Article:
To add unique flavor -- that subtle extra touch of seasoning -- to a variety of dishes, remember to cultivate pungent-tasting thyme in your herb garden.
This shrublike perennial, one of the four most popular herbs for the home garden, can be grown outdoors in the summer or on a sunny kitchen windowsill during cold months. Thyme thrives in hot sunshine in rather gravelly soil and seems to benefit from the warmth and improved drainage provided by the rocks in rock gardens, stone pathways, and stone walls.
Thyme can be propagated easily from seed and by cuttings and division.
A member of the mint family, garden thyme (Thymus vulgaris) -- also called English thyme, kitchen thyme, common thyme, or French thyme -- is low-growing and reaches a height of less than 12 inches. Its stems are wiry, and its small, oval leaves are gray-green in color and very aromatic.
The clusters of lilac-colored flowers are most attractive to bees. In fact, throughout history, from ancient Greece to colonial and present-day America, thyme has been prized as a source of honey.
There are more than 50 varieties of thyme lending themselves to intriguing possibilities in landscape design in rock gardens, thyme paths, and even thyme lawns. These include especially the prostrate varieties of creeping thyme or mother-of-thyme (T. serpyllum).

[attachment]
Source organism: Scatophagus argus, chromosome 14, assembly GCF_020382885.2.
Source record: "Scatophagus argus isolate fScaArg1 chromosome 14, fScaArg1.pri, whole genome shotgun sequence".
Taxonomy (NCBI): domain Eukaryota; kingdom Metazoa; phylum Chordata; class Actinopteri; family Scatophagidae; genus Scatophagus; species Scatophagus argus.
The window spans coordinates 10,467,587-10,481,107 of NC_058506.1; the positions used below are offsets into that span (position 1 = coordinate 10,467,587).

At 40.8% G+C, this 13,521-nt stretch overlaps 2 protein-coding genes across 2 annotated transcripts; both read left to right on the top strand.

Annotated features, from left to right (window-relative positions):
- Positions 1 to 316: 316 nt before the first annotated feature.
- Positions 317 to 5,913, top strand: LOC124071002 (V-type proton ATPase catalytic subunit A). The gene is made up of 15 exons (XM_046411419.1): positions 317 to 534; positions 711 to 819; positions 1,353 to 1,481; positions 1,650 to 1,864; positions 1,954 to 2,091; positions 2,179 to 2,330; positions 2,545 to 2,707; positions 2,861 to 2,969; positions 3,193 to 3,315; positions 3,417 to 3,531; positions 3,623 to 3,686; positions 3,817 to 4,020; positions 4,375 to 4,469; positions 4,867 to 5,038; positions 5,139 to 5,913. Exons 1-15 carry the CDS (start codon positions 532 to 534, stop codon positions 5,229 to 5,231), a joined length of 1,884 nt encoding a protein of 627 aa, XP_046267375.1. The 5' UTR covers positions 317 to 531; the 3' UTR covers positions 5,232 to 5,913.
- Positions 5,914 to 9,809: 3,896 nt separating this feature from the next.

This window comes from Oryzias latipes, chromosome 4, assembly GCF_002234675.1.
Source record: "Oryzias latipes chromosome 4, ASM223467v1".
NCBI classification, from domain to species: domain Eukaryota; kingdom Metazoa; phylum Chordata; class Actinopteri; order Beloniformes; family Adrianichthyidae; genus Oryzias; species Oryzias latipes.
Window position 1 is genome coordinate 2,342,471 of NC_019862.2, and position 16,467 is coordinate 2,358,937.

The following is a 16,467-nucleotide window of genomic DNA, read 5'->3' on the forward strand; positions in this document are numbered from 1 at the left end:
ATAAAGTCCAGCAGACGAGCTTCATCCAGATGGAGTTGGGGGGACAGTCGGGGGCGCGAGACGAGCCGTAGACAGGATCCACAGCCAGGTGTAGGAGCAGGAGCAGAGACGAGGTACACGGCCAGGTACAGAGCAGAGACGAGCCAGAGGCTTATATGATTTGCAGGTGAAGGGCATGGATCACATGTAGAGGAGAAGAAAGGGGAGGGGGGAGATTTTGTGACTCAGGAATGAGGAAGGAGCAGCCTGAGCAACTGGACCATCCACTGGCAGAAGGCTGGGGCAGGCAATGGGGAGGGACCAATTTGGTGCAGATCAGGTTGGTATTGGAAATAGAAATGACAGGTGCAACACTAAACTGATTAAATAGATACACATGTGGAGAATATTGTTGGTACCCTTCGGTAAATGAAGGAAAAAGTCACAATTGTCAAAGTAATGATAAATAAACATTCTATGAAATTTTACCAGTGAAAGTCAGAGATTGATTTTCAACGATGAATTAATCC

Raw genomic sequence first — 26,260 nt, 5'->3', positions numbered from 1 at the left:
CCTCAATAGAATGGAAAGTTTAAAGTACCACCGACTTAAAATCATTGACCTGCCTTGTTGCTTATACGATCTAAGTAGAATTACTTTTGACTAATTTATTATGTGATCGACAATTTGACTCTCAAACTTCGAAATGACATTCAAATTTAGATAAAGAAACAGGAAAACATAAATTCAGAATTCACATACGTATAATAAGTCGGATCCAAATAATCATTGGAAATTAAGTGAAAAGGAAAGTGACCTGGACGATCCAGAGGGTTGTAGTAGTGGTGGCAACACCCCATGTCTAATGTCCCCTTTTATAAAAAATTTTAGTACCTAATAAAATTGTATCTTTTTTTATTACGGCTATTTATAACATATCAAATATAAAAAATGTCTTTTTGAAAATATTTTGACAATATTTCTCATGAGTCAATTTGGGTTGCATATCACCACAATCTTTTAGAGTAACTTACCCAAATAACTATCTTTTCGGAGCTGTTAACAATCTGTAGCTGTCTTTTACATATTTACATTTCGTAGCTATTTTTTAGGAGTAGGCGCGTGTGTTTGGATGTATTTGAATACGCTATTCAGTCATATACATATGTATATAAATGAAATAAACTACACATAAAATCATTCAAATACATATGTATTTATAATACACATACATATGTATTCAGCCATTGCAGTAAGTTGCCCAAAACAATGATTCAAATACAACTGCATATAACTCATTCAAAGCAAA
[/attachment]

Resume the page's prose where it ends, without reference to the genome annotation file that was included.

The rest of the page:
Among them the collector has a fascinating array of leaf colors, scents, and growing habits to choose from: Gold- and silver-leaved thymes; citrusy lemon thyme; fragrant nutmeg thyme, and dainty herbabarona or caraway thyme; woolly thyme; and white-flowering and rose-flowering thyme, to name only a few of the favorites.
Garden or English thyme (T. vulgaris) is the beginner's best bet, however, according to commercial herb grower Sal Gilbertie.
Started from seed sown indoors in very early spring, it can be set out up to a month before your last frost date. Mr. Gilbertie recommends cluster sowing, then setting plants out together in a clump to produce a stronger stand of the herb and quicker harvest of the tiny fragrant leaves than individual plants could produce.